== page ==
Daniel’s got tutorials and excerpts from his current book online for those curious about his writing style and looking for additional examples to learn from.

Have some additional sites and sample files you’d like to share? Leave a note and help create a standing resource.

Here’s something fun and educational: Feather, an embeddable, lightweight HTML5 photo editor by Aviary. For user instructions, see the Goodle doc.

Want your own? Get the APIkey and auto-generated code from

polka dotsSee those dots? They’re not drawn. I programmed them using a 2D and 3D development environment called Processing.

It may not look like much, but it’s a start, thanks to a workshop taught by artist and instructor Jer Thorp, who’s currently Data Artist in Residence at The New York Times.

Sounds like a very cool job to me.

Meanwhile, this week’s assignment is to build on some of the workshop exercises — and to figure out how to export the files to my server so you can interact with them.

growing boxes

For a few years now, I’ve been keeping an eye on the Gel Conference, where people gather to talk about experience, perception and customer service.

One of this year’s speakers was mapmaker Connie Brown of Redstone Studios. Her one-off painted maps show not just geography but perspective. In her 20-minute presentation, she shows us how maps are both descriptive and opinionated. It’s worth watching, whether your preference is for the science or the art of cartography.


Connie Brown, mapmaker, at Gel 2010 from Gel Conference on Vimeo.

Graphics director Steve Duenes and graphics editor Archie Tse talk about what goes into the visual storytelling elements that The New York Times has become so known for.

Who’s got the biggest social network per country? The BBC charted Nielsen’s figures from June 2010 and from a year ago. Facebook had the largest audience by far in both months, while MySpace has dropped quite a bit.

What’s more interesting is the change in the amount of time people are spending on Facebook every month. I’d really like to know the demographics of the surveyed population. Anyone have info?

BBC charts Nielsen social network audience numbers.

(via BBC News)

I once knew a business editor who griped a lot about the typical story that would cross his desk: “You’re dazzling people with big numbers instead of telling them anything meaningful!”

My takeaway: Always create context around data.

When most people think of data, they think numbers. But most dictionary definitions define the term along the lines of “facts and statistics collected together for reference or analysis.” Remember that.

As the technical foundation of online journalism moves toward structured, semantic data examined by people with expertise (or at least curiosity), we will probably find ourselves wondering how many people we’re reaching and how it happens.

Site metrics is one way. Another is social network analysis.

Among the interesting tools out there is the Infochimps API, which is currently in beta. On their blog, you’ll see this:

Infochimps API in action

It shows one Twitter user’s network and the connections between them. While the example was produced by someone running a business, it could easily be applied to a journalist interested in understanding their own networks (sources, readers, colleagues, etc.).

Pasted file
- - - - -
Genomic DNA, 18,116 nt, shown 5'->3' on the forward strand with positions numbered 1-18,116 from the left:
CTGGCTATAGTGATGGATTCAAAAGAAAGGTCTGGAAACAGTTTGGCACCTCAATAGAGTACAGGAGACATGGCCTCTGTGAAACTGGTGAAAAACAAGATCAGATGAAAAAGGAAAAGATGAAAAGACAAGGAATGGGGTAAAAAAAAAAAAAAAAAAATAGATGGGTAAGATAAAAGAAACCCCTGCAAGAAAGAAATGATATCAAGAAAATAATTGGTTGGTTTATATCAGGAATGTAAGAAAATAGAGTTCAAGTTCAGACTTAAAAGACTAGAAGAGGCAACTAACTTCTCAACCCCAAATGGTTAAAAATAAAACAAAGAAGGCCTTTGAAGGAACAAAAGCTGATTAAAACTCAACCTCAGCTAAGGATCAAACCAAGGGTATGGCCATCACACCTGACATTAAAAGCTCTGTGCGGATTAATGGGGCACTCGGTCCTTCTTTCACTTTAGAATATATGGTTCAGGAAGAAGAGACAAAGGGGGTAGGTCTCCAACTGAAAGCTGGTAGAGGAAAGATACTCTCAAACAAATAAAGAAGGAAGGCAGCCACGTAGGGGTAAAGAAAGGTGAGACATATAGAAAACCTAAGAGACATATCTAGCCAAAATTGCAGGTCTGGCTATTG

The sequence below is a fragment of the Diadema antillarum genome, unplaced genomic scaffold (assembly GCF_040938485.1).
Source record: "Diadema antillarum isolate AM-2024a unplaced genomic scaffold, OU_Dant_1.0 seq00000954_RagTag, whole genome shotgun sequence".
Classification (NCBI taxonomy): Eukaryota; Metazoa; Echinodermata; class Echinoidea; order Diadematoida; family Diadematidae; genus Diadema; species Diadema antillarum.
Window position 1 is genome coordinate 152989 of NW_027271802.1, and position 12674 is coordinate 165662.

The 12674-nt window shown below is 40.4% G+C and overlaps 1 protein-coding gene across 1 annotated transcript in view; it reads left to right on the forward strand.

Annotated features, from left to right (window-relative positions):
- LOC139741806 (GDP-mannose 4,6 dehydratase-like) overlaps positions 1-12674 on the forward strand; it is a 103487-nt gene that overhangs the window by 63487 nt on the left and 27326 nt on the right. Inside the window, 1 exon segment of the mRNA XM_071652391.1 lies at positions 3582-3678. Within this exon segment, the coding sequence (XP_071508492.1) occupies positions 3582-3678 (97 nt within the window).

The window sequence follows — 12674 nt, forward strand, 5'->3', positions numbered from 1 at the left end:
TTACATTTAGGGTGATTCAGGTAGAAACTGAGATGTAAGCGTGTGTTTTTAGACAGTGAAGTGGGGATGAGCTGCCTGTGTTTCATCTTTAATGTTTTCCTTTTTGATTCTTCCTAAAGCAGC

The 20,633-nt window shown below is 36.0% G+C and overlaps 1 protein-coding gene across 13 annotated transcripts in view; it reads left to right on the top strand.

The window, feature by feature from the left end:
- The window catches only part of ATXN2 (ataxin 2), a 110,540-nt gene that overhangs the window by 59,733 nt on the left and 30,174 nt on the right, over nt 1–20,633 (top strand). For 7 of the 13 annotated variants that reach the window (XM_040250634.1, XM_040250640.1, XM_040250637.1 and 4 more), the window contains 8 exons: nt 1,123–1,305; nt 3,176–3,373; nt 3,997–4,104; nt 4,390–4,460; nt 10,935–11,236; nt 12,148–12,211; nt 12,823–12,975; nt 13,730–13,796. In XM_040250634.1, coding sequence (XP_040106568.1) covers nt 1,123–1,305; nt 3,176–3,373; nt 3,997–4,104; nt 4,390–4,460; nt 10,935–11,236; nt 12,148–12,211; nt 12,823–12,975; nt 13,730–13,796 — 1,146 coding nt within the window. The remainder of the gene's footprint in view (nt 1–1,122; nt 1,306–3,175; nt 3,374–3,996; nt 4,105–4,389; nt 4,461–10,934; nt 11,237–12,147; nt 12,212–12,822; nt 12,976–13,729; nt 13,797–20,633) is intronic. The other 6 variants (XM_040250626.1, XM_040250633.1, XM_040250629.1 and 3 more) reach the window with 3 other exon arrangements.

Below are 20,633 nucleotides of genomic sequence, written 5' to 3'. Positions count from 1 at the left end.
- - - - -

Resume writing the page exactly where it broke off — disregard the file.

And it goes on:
From the Infochimps blog post:

Coupling Influencer Metrics with Trstrank would enable a promoter to identify not only the users most likely to engage, but also the most influential of those users. Throw Wordbag into the mix and a promoter could also discover if users in the active, influential target population have a potential interest in their product.

What other examples can you come up with?

Just wanted to bring your attention to some news-related projects that launched this week:

ReportingOn logo
Reporters looking for advice from other reporters should take a look at ReportingOn.

Ryan Sholin’s revamped site is like a help forum for news developers and journalists, particularly beat and local journalists. Follow ReportingOn on Twitter. You’ll find me on ReportingOn too.

Everyblock logo
The hyperlocal news and data site Everyblock released its source code, much to the delight of Django developers everywhere.

Everyblock is the brainchild of Adrian Holovaty, one of the co-developers of the Django framework. Read more about the project, poke around and see what you find.

Personally, I’d also like to see the source code for the Everyblock iPhone app, but one thing at a time.

W3C Mobile Web Initiative logo
If you want to learn more about mobile site design, consider signing up for W3C’s first-ever live training session in Cambridge, UK.

The event takes place Oct. 13. Registration — at a hefty €399.00 (about US$558 at today’s exchange rate) — includes lectures and hands-on workshops, as well as access to the nine-part course. Read the full description, register online or read more about the W3C Mobile Web Initiative.

Feel free to browse around the blog. A few of the most popular posts on Ricochet include:

What ideas and tools would you like to know more about? Drop a comment, or ping me on Twitter @MacDivaONA.